Waiting for health-care reform
As Democratic presidential candidates endorse a consciously Canadian-style “Medicare for All” plan, it’s a good time to ask if Canada itself is using the right model. After all, there are many universal systems across the developed world and most have managed to avoid Canada’s long wait times, outdated equipment, and “hallway medicine.” These successful systems’ main difference with Canada: allowing the private sector to pitch in.
The Commonwealth Fund surveyed waits for elective surgery in the past two years. Only three per cent of American patients had waited four months, compared with 18 per cent in Canada. Those universal systems that, unlike ours, do maintain a strong role for private insurance recorded U.S.-style numbers: In Switzerland, only six per cent of patients had waited four months or longer, in the Netherlands just four per cent and in Germany zero per cent. Z-e-r-o.
Such numbers suggest it is possible to eliminate waiting times while providing quality care and maintaining universal coverage. But despite decades of fierce public debate and escalating budgets, Canadian wait times actually continue to get worse. From referral to a specialist to consultation and then to actual treatment now takes an average of 20.9 weeks, in addition to the original wait to see the family doctor in the first place — this for “medically necessary” treatment.
As a result, by one estimate, at any given moment, over one million Canadians — three per cent of the entire population — are waiting for a medical treatment.
The shortages ripple through the system. One Ontario doctor called in a referral to the local hospital only to be told there was a 4½-year wait to see a neurologist. One 16-year-old boy in British Columbia waited three years for “urgent” surgery, during which time his condition deteriorated so much that he became a paraplegic. In Montreal, a man was finally called for his surgery for a severe heart problem — three months after he had died.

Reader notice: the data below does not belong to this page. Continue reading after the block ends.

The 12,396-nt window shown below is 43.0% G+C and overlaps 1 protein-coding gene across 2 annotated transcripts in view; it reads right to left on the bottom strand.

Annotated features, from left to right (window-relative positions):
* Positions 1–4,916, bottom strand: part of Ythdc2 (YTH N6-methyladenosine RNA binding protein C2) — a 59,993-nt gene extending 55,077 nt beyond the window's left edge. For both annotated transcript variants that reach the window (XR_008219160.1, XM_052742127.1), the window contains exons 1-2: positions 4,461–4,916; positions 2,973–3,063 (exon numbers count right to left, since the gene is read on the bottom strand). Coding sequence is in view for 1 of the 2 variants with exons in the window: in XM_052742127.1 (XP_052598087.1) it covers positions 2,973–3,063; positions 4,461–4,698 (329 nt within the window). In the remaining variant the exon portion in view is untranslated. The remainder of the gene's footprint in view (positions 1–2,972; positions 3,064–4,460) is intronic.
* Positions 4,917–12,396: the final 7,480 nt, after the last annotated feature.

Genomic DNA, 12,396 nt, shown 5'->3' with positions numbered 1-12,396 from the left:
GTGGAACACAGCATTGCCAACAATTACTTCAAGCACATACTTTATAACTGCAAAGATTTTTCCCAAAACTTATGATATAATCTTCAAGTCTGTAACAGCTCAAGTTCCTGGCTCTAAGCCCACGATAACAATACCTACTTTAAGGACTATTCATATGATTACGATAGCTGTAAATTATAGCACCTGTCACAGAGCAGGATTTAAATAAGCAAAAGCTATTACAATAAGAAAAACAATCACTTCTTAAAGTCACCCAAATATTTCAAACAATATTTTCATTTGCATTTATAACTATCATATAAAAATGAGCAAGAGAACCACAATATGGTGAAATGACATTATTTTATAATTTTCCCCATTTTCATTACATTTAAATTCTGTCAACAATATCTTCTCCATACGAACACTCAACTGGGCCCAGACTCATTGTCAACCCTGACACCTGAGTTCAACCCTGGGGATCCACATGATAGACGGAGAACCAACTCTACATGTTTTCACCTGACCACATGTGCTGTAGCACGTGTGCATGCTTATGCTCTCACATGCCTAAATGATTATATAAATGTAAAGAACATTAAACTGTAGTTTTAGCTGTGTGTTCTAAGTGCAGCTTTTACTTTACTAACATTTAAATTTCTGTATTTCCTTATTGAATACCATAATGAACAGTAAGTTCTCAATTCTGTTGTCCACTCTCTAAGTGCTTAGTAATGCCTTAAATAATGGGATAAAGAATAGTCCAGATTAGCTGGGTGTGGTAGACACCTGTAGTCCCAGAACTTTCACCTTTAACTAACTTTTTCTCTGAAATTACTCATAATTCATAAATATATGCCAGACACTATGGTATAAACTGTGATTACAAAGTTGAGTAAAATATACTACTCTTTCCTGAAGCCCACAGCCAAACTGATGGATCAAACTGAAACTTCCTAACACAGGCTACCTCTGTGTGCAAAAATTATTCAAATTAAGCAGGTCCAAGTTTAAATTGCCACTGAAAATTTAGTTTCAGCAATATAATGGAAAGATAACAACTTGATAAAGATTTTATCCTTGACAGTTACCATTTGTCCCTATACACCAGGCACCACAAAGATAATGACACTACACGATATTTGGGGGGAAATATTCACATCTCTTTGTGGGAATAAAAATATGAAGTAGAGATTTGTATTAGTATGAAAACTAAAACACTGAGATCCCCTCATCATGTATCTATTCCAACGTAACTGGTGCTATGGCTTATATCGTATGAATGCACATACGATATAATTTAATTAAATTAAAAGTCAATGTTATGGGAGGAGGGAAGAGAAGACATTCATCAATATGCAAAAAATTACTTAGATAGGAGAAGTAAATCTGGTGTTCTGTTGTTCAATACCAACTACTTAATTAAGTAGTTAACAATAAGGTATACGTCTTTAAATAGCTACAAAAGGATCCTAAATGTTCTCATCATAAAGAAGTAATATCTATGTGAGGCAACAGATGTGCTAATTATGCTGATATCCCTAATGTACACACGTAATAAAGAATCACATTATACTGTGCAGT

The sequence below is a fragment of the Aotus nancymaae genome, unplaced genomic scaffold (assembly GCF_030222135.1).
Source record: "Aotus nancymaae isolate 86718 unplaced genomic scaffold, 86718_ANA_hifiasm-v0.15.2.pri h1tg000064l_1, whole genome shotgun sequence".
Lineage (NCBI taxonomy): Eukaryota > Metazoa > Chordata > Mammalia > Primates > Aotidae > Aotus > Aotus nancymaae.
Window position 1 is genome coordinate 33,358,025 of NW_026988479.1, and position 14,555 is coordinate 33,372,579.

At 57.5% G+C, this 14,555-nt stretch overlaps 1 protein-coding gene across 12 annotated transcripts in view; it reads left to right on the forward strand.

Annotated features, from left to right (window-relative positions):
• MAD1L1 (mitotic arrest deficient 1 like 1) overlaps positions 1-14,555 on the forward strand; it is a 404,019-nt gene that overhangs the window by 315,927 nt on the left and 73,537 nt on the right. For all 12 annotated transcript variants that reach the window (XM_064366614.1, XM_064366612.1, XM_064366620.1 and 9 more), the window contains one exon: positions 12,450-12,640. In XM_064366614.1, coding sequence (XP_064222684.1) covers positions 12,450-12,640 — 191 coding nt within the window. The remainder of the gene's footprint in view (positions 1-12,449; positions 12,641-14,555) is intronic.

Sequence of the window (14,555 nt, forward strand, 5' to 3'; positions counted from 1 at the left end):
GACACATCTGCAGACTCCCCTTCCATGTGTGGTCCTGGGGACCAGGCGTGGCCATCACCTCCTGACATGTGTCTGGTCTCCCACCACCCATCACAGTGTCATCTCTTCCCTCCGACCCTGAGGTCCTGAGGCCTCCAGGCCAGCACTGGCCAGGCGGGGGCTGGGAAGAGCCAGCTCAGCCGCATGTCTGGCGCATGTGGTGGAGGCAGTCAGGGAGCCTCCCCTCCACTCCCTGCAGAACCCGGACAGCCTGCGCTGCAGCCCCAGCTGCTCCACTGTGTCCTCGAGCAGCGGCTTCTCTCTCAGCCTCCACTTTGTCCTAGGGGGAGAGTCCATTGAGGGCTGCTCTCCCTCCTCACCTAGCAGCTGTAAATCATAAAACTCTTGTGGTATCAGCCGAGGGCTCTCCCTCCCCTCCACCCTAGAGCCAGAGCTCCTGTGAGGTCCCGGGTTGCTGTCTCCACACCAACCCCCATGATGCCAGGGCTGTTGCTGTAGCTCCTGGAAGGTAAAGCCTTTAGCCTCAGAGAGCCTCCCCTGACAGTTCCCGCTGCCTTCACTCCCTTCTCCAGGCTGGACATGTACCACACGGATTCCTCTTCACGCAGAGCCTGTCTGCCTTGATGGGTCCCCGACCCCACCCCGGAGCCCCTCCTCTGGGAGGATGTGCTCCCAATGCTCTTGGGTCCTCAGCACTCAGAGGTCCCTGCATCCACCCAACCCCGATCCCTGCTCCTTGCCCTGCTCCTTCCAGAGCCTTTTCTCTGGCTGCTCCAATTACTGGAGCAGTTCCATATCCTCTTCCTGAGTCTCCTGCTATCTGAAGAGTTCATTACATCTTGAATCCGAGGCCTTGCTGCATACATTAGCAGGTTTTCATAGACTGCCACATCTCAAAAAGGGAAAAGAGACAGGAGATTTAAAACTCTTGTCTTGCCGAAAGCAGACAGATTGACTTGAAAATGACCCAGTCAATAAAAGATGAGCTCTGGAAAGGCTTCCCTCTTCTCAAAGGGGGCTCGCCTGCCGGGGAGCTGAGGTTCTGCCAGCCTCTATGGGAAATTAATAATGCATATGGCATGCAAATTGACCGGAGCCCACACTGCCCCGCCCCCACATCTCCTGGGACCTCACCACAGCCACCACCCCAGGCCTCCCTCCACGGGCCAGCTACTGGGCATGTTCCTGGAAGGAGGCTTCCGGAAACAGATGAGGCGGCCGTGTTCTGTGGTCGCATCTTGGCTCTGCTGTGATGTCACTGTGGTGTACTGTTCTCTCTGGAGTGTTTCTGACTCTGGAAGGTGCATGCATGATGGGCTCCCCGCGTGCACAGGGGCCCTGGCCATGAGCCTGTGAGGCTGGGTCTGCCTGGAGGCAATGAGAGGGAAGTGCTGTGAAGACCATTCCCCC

With so much waiting going on it’s not surprising that Canadians made 217,500 trips abroad for health care in 2017 alone, paying outof-pocket to skip the wait. As one Albertan put it, even $25,000 out-of-pocket is worth it for an entire year of living without severe pain.
Beyond rationing care by waiting list, Canada’s monopoly health care also underinvests in equipment and staff. Canada has 35 per cent fewer acute care beds and one-fourth as many MRIs per capita as the U.S. — indeed, it has fewer MRIs per capita than Turkey, Chile or Latvia. As a result, Canadian MRI waits average over nine weeks, adding months of diagnostic delays on top of the months of treatment delays. Even routine exams like ultrasounds have almost four-week waiting lists.
Some treatments are simply unavailable to Canadians. When it comes to new pharmaceuticals, for example, Canada’s policy of forcing down prices has contributed to years-long delays during which Canadian patients must make do with older drugs that might be less effective or have harmful side effects.
According to the OECD, Canada ranks 29th out of 33 high-income countries in terms of doctors per 1,000 population. The shortage of specialist doctors is particularly acute, with Canada having only half as many per capita as the U.S. Between shortages and waiting lists, Canadian emergency rooms are packed. According to the Commonwealth Fund, 29 per cent of Canadian adults reported wait times of over four hours, nearly three times the U.S. level (11 per cent) and more than in other industrialized countries, too. Many Canadian ER visitors end up leaving without ever being treated, giving up on a medical system that’s “free” but also perennially “out of stock at the moment.”
In sum, Canada’s public health-care monopoly achieves cost savings by rationing care with waiting lists, skimping on equipment and facilities, using older drugs, and underinvesting in medical staff to the point of nationwide shortages. It is Canadian patients who pay the price.
It’s well past time to move beyond the false choice between universality and a U.S.-style system. Successful European systems show that bringing in the private sector can lead to shorter wait times and high-quality, responsive care for all citizens.
As for Americans, while they are right to reform their medical system, which though very expensive delivers mediocre results in some areas, they might want to think twice before choosing Canada as a model.
Peter St. Onge est économiste senior à l’IEDM, Patrick Déry, analyste associé senior à l’IEDM. Ils sont les auteurs de « Les misères du système de santé canadien : listes d’attente, équipement désuet et pénuries de personnel » et signent ce texte à titre personnel.